LATE IN THE YEAR, A SURGE OF POLITICAL VIOLENCE FURTHER DIMMED the prospects of President Abdel Aziz Bouteflika’s plan for national reconciliation and an end to Algeria’s nine years of civil strife. Particularly in Algiers and other cities, however, the country was far more peaceful than in previous years, and the intense government censorship and brutal murders of journalists that marked the height of the violence appeared to be a thing of the past.
Between 1993 and 1996, 58 reporters and editors were murdered in Algeria, along with numerous other media workers. While Islamist militants were blamed for most of the killings, many local journalists still suspect state involvement in some of the assassinations. The government’s failure to conduct open investigations of the killings, or to allow independent international inquiries, leaves many questions unanswered.
Ministry of Justice officials told the Paris-based press-freedom group Reporters sans Frontières that they had identified the killers of 20 journalists, and had sentenced 15 of them to death in absentia. The officials also claimed to have launched investigations in other cases, but it was difficult to verify their information.
The fate of “disappeared” journalists Djamel Eddine Fahassi and Aziz Bouabdallah remains unknown. Fahassi and Bouabdallah are presumed to have been abducted by state security agents in 1995 and 1997, respectively. Neither has been seen since, and Algerian authorities have denied any knowledge of their arrests. But because most mainstream Algerian journalists shy away from the sensitive topic of government human-rights abuses, and because both journalists were generally viewed, fairly or unfairly, as sympathetic to the outlawed Islamist opposition, their disappearances have failed to galvanize the mainly anti-Islamist local press.
In contrast, many Algerian journalists expressed vocal support for Tunisian journalist Taoufik Ben Brik’s hunger strike in April and May (see Tunisia section). “Algerian journalists feel more free to speak about strangers than about our own miseries,” Fahassi’s wife told the local newspaper Le Quotidien d’Oran. “We have to beg them to write and remember.”
Despite these challenges, Algeria still has one of the livelier presses in the Middle East. Algerians could choose between more than 30 daily newspapers last year, many of them stridently critical of state policy. The government no longer imposes tight censorship on information about political violence, as it did in the early years of its conflict with Islamist groups. But the local press has yet to recapture the ideological diversity of the early 1990s, before the regime shut down newspapers that were affiliated with or sympathetic to the Islamist opposition.
The Algerian press remained hampered by fear, self-censorship, ideological prejudice, and limited access to information on sensitive topics such as official corruption and human-rights abuses. Local newspapers avoided covering the views of the Islamist opposition or any direct criticism of senior generals. Given the difficulty of obtaining independent information about the murky war between Islamist rebels and the Algerian state, journalists were often forced to accept the government’s version of events.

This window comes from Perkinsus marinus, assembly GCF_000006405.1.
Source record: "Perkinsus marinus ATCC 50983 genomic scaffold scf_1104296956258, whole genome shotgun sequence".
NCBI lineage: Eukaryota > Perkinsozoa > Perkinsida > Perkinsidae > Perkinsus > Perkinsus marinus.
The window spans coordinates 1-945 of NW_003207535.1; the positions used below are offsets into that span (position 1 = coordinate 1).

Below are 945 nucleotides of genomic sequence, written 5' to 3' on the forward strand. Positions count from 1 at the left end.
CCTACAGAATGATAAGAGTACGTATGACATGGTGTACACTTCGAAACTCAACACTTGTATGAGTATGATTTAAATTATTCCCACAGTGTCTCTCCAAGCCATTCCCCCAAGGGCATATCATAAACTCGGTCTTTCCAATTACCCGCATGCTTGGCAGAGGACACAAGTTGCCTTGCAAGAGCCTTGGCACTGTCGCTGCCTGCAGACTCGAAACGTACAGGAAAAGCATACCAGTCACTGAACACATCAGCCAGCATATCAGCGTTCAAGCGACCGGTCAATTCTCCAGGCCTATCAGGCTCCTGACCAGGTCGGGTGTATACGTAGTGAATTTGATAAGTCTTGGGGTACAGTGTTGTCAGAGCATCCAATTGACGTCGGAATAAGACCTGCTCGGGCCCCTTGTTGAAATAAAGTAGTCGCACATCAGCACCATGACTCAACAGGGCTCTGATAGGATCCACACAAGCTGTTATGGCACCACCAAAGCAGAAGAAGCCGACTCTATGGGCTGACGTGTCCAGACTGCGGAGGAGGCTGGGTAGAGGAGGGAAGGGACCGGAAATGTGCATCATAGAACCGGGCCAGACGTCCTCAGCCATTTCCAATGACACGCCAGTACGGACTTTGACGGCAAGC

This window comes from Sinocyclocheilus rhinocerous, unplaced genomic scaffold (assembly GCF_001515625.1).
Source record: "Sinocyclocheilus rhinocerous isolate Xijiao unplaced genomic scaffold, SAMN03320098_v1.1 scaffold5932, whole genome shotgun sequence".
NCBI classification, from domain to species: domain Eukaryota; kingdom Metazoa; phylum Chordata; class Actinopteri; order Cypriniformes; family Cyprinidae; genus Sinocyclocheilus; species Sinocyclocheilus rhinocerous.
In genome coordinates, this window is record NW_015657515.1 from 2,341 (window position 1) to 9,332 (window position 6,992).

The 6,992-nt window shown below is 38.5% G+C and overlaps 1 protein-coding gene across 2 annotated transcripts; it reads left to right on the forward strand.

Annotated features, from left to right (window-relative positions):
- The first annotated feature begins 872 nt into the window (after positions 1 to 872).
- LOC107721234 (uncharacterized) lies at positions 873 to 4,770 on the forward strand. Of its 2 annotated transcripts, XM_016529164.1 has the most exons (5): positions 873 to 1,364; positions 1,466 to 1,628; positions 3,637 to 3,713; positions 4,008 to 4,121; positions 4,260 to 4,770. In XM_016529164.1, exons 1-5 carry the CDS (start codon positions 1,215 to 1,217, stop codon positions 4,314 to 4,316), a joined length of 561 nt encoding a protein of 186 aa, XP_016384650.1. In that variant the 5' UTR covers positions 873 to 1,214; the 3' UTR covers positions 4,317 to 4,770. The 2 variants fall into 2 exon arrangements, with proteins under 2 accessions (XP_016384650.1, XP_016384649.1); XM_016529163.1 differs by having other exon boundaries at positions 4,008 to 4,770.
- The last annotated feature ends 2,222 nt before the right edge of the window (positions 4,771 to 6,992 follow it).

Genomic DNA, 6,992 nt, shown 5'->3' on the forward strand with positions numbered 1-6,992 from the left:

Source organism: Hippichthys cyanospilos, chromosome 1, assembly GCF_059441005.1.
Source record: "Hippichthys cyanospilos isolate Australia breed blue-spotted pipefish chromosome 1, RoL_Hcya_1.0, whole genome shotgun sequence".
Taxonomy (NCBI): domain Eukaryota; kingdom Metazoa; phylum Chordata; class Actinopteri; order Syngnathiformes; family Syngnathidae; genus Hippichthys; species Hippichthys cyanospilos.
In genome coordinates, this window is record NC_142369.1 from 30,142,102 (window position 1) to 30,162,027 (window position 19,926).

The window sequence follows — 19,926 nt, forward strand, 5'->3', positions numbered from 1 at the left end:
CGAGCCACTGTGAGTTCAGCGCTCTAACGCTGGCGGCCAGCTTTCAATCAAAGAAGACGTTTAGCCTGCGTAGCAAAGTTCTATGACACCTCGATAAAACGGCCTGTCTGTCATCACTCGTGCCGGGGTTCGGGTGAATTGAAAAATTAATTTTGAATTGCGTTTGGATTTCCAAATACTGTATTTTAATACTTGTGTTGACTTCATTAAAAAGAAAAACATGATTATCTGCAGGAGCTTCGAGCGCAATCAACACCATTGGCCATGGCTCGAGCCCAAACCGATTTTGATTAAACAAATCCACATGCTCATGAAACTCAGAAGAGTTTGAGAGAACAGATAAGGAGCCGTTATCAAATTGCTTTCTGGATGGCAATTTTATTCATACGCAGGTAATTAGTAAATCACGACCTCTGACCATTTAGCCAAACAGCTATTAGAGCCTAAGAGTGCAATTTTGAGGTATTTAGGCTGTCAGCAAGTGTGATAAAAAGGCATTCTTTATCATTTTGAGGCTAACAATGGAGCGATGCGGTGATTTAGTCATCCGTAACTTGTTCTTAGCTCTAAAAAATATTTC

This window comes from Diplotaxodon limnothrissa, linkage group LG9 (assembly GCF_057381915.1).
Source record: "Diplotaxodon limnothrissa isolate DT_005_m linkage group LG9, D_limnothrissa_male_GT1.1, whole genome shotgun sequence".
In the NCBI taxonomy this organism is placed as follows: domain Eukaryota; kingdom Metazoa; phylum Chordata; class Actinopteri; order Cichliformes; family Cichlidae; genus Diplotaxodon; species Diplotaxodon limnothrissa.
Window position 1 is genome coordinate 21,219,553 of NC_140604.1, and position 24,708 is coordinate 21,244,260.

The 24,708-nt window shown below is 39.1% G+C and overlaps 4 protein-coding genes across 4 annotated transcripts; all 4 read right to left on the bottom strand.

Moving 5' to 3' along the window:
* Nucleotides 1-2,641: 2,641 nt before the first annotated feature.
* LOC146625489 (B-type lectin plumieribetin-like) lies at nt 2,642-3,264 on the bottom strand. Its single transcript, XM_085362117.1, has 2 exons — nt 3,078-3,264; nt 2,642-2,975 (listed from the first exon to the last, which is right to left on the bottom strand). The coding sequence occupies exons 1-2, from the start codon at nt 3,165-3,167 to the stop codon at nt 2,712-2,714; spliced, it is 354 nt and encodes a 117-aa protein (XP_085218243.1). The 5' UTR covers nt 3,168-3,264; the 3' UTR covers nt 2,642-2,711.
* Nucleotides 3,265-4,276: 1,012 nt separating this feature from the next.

The controversial Information Code of 1990 remains in effect, despite repeated pledges by the government to amend it. The law mandates jail sentences of five to 10 years for offenses such as publishing “false or misleading information” that harms “state security.” During the first half of the 1990s, it was a staple instrument in the state’s muzzling of the press.
Officials continued to use criminal libel laws against outspoken journalists. Historically, however, most criminal libel judgments have mandated prison terms that were either suspended or reduced to fines.
During 2000, there were reports that state printers delayed the publication of certain newspapers, apparently for political reasons, although the long-term newspaper closures of 1998 and previous years did not recur. However, local efforts to set up private printing operations have yet to bear fruit, and some papers still complained of favoritism at the state agency that distributes government advertising.
A June visit to Israel by nine Algerian journalists triggered a harsh verbal attack from President Bouteflika, who had himself made waves in 1999 by shaking hands with Israeli prime minister Ehud Barak at King Hassan II’s funeral in Morocco. The president called the visit treasonous and unforgivable, although it was difficult to believe his government had no advance knowledge of the Israeli Foreign Ministry’s invitation to the journalists.
Some foreign journalists continued to complain that Algerian authorities had denied them press visas because of their critical coverage of the country. By mid-year, the government had relaxed its policy of providing mandatory escorts for foreign reporters working in Algiers, although some foreign correspondents were still forced to accept the company of a government minder. This often made local sources reluctant to discuss political violence and other sensitive issues. Undercover state security agents also tailed foreign journalists, with similar effect.